The economic outlook for recent graduates is not great. Canada's youth unemployment rate hit a historic high in May. If the trend continues throughout the year, young people could end up losing quite a bit of money. 

According to a July study by Statistics Canada, unemployment among people from ages 15 to 24 increased by over 19% from February to May, when the number reached 29.4%.

If this trend continues throughout the rest of 2020, and results in a historically high 28% annual youth unemployment rate, then high school, college, and university graduates could expect to lose anywhere from $23,000 to $44,000 over the next five years.

That's an annual loss of $4,600 to $8,800.

Female graduates are more likely to lose a greater portion of their income, according to the study. 

If the youth unemployment rate does reach 28%, they could stand to lose $43,674 over five years, compared to $27,887 among male grads.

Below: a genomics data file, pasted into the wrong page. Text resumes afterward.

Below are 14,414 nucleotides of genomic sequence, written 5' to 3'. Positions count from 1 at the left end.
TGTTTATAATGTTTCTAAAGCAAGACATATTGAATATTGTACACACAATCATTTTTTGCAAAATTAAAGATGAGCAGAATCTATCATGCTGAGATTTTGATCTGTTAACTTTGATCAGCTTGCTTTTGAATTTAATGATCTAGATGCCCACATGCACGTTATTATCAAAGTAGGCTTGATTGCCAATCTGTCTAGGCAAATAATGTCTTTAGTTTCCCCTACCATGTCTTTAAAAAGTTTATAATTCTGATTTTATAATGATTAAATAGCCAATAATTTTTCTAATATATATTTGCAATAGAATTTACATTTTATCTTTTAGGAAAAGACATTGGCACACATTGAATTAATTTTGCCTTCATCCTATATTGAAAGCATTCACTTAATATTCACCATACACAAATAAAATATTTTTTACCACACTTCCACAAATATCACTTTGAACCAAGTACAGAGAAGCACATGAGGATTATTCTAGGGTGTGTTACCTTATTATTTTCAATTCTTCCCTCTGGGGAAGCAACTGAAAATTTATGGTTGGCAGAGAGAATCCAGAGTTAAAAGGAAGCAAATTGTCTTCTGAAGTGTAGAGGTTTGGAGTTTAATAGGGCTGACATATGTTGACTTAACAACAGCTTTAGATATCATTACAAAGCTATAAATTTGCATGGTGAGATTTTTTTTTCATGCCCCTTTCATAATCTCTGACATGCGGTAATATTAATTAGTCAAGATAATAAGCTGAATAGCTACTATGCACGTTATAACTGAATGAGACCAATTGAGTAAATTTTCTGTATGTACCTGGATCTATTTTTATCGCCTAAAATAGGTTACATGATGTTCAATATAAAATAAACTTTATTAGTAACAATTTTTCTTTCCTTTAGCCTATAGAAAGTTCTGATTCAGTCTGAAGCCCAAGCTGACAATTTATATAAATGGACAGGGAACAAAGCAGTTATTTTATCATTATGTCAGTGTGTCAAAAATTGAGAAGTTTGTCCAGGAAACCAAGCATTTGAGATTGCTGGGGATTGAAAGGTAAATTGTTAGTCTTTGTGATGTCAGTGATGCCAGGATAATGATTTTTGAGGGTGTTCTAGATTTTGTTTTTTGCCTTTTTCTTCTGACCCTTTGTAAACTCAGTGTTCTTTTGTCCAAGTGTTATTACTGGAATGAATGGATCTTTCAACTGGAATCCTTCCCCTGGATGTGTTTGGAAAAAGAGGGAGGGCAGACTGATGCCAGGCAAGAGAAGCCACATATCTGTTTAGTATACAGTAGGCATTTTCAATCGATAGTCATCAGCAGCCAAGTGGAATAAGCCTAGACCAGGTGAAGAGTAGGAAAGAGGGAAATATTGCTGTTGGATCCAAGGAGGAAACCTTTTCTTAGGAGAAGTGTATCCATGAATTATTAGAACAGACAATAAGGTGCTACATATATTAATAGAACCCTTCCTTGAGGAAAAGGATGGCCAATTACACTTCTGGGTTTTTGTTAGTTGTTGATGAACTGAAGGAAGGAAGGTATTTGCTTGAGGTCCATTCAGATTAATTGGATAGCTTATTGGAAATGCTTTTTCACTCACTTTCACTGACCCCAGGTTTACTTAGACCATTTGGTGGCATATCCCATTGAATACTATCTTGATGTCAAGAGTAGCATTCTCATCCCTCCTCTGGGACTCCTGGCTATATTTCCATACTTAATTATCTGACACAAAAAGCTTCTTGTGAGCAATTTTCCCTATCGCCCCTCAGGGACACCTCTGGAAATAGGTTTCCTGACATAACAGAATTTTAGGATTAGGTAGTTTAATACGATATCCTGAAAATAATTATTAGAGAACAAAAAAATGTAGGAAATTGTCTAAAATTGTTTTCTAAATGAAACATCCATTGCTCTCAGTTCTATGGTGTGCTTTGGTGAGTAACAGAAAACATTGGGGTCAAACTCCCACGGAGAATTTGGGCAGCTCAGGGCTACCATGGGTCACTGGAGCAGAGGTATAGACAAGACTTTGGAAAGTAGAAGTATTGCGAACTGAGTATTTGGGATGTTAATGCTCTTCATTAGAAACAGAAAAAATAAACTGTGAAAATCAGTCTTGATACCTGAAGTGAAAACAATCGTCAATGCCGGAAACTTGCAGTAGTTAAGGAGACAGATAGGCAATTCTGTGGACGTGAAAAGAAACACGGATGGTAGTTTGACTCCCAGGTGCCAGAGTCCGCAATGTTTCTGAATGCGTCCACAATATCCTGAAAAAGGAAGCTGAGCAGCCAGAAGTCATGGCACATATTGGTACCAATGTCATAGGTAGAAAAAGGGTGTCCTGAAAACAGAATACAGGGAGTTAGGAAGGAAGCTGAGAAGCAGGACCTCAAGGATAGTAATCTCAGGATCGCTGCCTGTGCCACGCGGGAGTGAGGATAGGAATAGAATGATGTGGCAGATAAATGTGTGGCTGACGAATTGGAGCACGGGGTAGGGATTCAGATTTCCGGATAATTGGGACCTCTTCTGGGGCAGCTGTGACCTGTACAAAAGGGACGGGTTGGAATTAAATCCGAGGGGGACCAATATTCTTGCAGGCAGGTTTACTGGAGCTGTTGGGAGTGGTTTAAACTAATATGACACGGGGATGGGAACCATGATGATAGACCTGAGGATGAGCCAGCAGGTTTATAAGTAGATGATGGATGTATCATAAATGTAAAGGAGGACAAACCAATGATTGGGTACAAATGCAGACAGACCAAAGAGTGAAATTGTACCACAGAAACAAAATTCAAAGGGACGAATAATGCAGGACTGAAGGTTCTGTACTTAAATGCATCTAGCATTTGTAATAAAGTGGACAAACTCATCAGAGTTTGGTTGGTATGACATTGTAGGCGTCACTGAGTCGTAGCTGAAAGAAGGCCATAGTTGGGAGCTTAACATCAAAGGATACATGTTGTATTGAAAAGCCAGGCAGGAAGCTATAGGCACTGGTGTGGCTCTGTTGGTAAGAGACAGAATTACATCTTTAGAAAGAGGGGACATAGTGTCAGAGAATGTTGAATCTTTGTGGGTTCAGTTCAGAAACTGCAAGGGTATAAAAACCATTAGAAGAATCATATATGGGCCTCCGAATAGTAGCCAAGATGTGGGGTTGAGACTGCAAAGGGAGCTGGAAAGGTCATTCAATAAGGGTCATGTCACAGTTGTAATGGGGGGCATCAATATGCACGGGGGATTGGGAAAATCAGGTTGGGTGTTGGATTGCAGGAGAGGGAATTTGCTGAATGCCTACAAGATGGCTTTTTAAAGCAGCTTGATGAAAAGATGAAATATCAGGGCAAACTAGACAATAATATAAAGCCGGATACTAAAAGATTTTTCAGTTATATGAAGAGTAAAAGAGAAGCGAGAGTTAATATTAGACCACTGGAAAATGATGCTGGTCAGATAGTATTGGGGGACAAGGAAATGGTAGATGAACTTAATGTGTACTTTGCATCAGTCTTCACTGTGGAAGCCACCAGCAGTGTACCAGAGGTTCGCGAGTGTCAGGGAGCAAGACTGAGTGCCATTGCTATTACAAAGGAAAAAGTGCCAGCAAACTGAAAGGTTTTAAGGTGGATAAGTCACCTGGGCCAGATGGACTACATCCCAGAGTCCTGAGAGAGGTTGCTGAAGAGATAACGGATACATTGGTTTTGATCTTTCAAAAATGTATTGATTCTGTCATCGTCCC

The report notes, however, that the historical high for youth unemployment was 19.2% in 1983, and losses would be more moderate if this year's rate is closer to that.

Graduates would only be losing $1,600 to $3,000 per year if it hits 19%.

If there is a significant recovery this year, and youth unemployment hits a high of 16%, then graduates across the board will only be looking at a roughly $1,200 yearly loss, regardless of education level.

Students who have been unable to find work over the summer have been receiving assistance from the government in a number of ways.

The CESB, like the CERB provided unemployed students with monthly benefit payments. They received $1250 a month, while students with disabilities and dependents received $1750.

The Canada summer job program also offered opportunities to young people who could find jobs in fields that required more workers due to the current pandemic.

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